The college is open to visitors, who can explore its historic buildings and learn about its rich heritage. Guided tours, led by knowledgeable college members, offer insights into the college’s history, architecture, and academic life.

Overall, Pembroke College is a vibrant and intellectually stimulating institution within the University of Oxford, providing a nurturing environment for students and contributing to the academic and cultural life of the university.

Always Worth Saying, Going Postal
Pembroke College chapel.
A view from the entrance of Pembroke College Chapel,
Licence CC BY-SA 4.0

St Aldate

St Aldate is the street on which Christ Church and Pembroke stand and which runs south from Carfax. It is home to the Town Hall and other notable attractions including Alice’s Shop, the University of Oxford’s Faculty of Music, the police station, and the Oxford Combined Court Centre. Beyond Folly Bridge, the street becomes Abingdon Road and leads out of the city.

To the left on our Oxford photos is St Aldate’s church, a historic Church of England parish church. It has a long history dating back to the Saxon era and has undergone various renovations and expansions over the years. The church has a large congregation and a staff team of about 30. It is known for its involvement in various ministries and encourages its members to be actively engaged in different areas of church life. The Catacombs building at 12 Littlegate Street has been converted into a youth centre and prayer room.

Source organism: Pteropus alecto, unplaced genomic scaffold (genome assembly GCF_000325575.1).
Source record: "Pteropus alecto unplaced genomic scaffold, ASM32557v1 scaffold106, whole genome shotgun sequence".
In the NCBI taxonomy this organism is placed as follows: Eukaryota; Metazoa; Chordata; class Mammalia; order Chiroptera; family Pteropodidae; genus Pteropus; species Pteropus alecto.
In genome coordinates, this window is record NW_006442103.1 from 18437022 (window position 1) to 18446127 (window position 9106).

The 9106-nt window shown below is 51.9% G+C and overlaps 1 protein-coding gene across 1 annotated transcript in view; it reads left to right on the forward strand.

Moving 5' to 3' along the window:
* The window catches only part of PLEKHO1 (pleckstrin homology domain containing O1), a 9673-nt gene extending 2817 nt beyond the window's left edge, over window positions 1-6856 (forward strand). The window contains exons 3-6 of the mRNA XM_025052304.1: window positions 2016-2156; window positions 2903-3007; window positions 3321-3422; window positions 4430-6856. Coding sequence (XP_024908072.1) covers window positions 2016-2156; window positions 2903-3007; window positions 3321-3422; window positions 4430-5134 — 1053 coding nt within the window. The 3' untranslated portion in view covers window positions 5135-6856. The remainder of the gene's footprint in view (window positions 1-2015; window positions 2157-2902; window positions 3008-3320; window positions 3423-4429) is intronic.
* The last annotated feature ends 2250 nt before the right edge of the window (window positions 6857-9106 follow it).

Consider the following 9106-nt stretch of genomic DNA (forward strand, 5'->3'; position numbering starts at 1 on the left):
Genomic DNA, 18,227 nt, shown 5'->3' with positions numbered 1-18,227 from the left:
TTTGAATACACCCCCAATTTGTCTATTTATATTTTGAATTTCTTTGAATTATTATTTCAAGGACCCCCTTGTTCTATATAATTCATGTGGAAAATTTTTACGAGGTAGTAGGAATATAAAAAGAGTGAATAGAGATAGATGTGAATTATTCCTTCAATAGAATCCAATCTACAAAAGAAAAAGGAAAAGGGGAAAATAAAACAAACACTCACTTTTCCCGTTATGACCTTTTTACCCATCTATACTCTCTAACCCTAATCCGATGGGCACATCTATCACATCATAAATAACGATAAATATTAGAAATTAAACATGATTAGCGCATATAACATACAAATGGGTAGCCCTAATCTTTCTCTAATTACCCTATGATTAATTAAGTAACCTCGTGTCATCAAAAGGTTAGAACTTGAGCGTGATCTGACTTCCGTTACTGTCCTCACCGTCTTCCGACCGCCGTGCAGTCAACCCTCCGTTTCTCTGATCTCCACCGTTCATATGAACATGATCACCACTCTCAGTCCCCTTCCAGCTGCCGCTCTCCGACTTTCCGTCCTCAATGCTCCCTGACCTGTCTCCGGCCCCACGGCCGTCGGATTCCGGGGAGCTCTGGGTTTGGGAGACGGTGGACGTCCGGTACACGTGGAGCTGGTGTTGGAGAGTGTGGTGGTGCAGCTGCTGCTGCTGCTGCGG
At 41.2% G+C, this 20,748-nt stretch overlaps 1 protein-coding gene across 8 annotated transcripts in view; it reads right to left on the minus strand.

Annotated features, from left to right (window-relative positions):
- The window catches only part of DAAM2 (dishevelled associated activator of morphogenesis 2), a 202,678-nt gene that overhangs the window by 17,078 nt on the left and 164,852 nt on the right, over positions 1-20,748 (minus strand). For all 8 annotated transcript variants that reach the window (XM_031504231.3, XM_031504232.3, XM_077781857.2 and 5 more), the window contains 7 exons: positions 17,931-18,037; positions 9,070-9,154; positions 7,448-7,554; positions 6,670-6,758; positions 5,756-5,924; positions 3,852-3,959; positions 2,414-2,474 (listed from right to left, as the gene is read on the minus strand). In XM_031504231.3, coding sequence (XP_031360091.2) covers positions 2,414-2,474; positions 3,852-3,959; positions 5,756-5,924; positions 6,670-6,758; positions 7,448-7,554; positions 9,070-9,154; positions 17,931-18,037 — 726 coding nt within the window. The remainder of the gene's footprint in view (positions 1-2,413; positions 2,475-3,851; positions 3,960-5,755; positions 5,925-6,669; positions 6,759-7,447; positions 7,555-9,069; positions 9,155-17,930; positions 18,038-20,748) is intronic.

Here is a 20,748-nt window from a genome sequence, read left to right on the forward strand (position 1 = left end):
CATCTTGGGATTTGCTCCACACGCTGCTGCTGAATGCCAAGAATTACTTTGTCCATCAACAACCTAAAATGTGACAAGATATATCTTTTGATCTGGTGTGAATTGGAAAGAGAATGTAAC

St Aldate’s has also organized the annual Love Oxford event, which brings together churches in the city for an open-air service. The church was featured in a Channel 4 documentary about the Alpha course. This all sounds a bit happy clappy. I shall retreat to my 1965 Attwater’s ‘Dictionary of Saints’ and research St Aldate the man. For once my much-thumbed encyclopedia of hagiography draws a blank as between St Albert The Great and St Aldhelm there sits naught.

Further research shows that Saint Aldate is thought to have been a bishop of Gloucester who died in 577 AD. His feast day is on the 4th February. As we discovered from Attwater, Aldate’s life is not detailed historically, but he is thought to be a Briton killed by the Anglo-Saxons at Deorham. According to Wiki, he is reported to have roused the countryside to resist pagan invasion forces with his (perhaps unreliable) biography being pieced together from the Sarum and other ancient martyrologies. Besides Oxford, a church is dedicated to him in Gloucester.

Fourteen and half centuries later, locals are martyred by the traffic Nazis.

Happy New Year!

© Always Worth Saying 2024